March 7, 2007

How Damaging Is The Libby Conviction?

Analysts and Democrats waited only moments after the conviction of Scooter Libby before tying the case around the neck of Vice President Dick Cheney. Following Patrick Fitzgerald's comment in his summation that a "cloud" hovers over the Vice President, many claim that Libby's conviction means the end of Cheney's influence in American policy, and perhaps the start of a process that would end in his removal from office:

With Tuesday’s verdict on Mr. Libby — guilty on four of five counts, including perjury and obstruction of justice — Mr. Cheney’s critics, and even some of his supporters, said the vice president had been diminished.

“The trial has been death by 1,000 cuts for Cheney,” said Scott Reed, a Republican strategist. “It’s hurt him inside the administration. It’s hurt him with the Congress, and it’s hurt his stature around the world because it has shown a lot of the inner workings of the White House. It peeled the bark right off the way they operate.” ...

The political question was whether Mr. Libby, the vice president’s former chief of staff, was “the fall guy” for his boss, in the words of Senator Charles E. Schumer, Democrat of New York. Though the defense introduced a note from Mr. Cheney worrying that Mr. Libby was being sacrificed to protect other White House officials, some say the vice president bears responsibility for the fate of his former aide, known as Scooter.

“It was clear that what Scooter was doing in the Wilson case was at Dick’s behest,” said Kenneth L. Adelman, a former Reagan administration official who has been close with both men but has broken with Mr. Cheney over the Iraq war. “That was clear. It was clear from Dick’s notes on the Op-Ed piece that he wanted to go get Wilson. And Scooter’s not that type. He’s not a vindictive person.”

One can argue that the case has no real bearing on Cheney or his influence. After all, the leaks regarding Plame came from an entirely different area of the administration (State), and through someone who would rather see Cheney in flames than give him covert political assistance (Richard Armitage, to two different reporters). Patrick Fitzgerald will not pursue any more indictments in the case, and the only person who Cheney has to please is George Bush.

However, that's not political reality, for either Bush or Cheney. Had Libby been acquitted, both would haved used the occasion for vindication. Now that he has been convicted, the reality is that a senior man in the administration got caught lying to investigators, regardless of whether one believes the investigation to be valid or not. People will want to know why, and the first place they will look for answers is the Vice President's office.

Does that mean Cheney has to resign? Of course not. The Clinton administration had a number of its staff indicted and convicted for various peccadilloes, including Webster Hubbell, the MacDougals, and so on. If Cheney did nothing wrong himself, then he has no need to resign, nor should he.

However, Cheney and his office will have to answer a lot of questions over the next few weeks, and perhaps some of those may be in Congress. The Libby conviction will present a major distraction for at least a while, and the Republicans will have to answer for it in the next election. That's not a demand by me, but just a cold, hard, political reality. Libby lied to investigators who were probing the administration, and he was not some junior flunky at a folding table. Libby was an inner-circle man, and this will hurt. A lot.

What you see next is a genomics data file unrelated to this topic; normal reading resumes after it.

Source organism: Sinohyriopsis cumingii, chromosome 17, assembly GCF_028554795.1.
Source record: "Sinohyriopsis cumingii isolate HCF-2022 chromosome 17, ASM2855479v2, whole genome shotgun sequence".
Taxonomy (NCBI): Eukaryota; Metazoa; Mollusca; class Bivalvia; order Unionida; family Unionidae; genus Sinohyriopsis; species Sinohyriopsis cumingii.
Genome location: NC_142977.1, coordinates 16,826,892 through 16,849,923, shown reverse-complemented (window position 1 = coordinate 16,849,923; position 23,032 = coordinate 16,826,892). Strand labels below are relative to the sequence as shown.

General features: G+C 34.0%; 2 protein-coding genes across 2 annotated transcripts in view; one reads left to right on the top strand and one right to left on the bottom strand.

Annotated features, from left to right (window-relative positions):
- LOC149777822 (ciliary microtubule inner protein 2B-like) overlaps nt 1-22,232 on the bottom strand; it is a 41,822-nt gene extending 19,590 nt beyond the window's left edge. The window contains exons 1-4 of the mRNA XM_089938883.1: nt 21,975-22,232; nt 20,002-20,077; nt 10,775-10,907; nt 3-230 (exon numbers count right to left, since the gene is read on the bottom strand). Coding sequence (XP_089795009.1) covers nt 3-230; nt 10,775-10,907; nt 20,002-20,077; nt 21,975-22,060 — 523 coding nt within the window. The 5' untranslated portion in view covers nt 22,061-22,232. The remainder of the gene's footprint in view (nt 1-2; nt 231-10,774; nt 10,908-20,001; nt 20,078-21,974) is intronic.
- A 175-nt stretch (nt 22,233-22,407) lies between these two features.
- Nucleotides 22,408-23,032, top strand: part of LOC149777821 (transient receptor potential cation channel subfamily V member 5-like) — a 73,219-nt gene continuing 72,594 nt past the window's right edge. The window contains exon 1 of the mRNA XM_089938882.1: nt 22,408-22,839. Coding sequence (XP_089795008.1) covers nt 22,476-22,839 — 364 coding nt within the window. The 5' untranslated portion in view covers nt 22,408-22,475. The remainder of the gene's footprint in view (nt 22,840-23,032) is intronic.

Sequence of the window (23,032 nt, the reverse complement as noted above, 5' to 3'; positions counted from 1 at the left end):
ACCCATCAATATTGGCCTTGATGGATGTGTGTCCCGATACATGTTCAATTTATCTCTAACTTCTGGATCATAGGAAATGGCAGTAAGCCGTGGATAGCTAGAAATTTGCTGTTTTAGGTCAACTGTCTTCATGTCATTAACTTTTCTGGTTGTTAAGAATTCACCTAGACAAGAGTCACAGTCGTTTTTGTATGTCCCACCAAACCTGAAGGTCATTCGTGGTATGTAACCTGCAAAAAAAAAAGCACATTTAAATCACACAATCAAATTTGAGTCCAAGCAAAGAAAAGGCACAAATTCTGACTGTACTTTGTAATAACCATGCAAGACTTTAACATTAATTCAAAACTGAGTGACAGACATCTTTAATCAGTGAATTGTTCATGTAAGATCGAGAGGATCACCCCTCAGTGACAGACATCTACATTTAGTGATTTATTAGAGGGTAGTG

So, the question will be whether Cheney should step aside for the good of the team. In my opinion, absolutely not. First, it won't resolve any of the underlying political problems for the Bush administration caused by the Libby conviction; the damage there is already done. Second, and more importantly, it's inappropriate for a sitting Vice President to resign his office if he has committed no crime -- and according to Fitzgerald, Libby's perjury and obstruction are the only crimes committed. (He's not charging anyone else, including Armitage, who leaked the information.)

The Vice President gets elected to his office, and is not a political appointment. Only two VPs have resigned: Spiro Agnew for a bribery scandal in Maryland from an earlier office, and Aaron Burr for killing Alexander Hamilton in a duel [incorrect -- see update below]. Political appointments can be expected and encouraged to resign when they become a net political negative, but even if Cheney qualifies as such, the voters elected him to that office. One does not overturn elections lightly and for middling reasons such as popularity polls.

Addendum: I want to re-emphasize a key point. I agree that the Fitzgerald investigation was an out-of-control mess whose conclusion shows how bankrupt it had been all along. That did not give Libby carte blanche to commit perjury and obstruction of justice. If he did that -- and a jury determined that he did -- then he should have been tried and convicted for it. I'd say the circumstances of the prosecution argue towards strong mitigation of his sentencing, and perhaps a presidential pardon at the end of Bush's term, but the conviction under those circumstances is entirely appropriate.

Just as when Bill Clinton committed the same crime.

UPDATE: Michael Barone and several other CQ readers wrote today to correct me on my Vice-Presidential history. Aaron Burr served out his term after killing Alexander Hamilton in a duel, although Michael suggested that he didn't get too many invitations to the White House for dinner afterwards. John C. Calhoun, the famous/notorious advocate for the continuation of slavery, resigned as VP in order to assume his Senate seat. Many thanks to all who pointed this out, and I apologize that I could not immediately post the correction.


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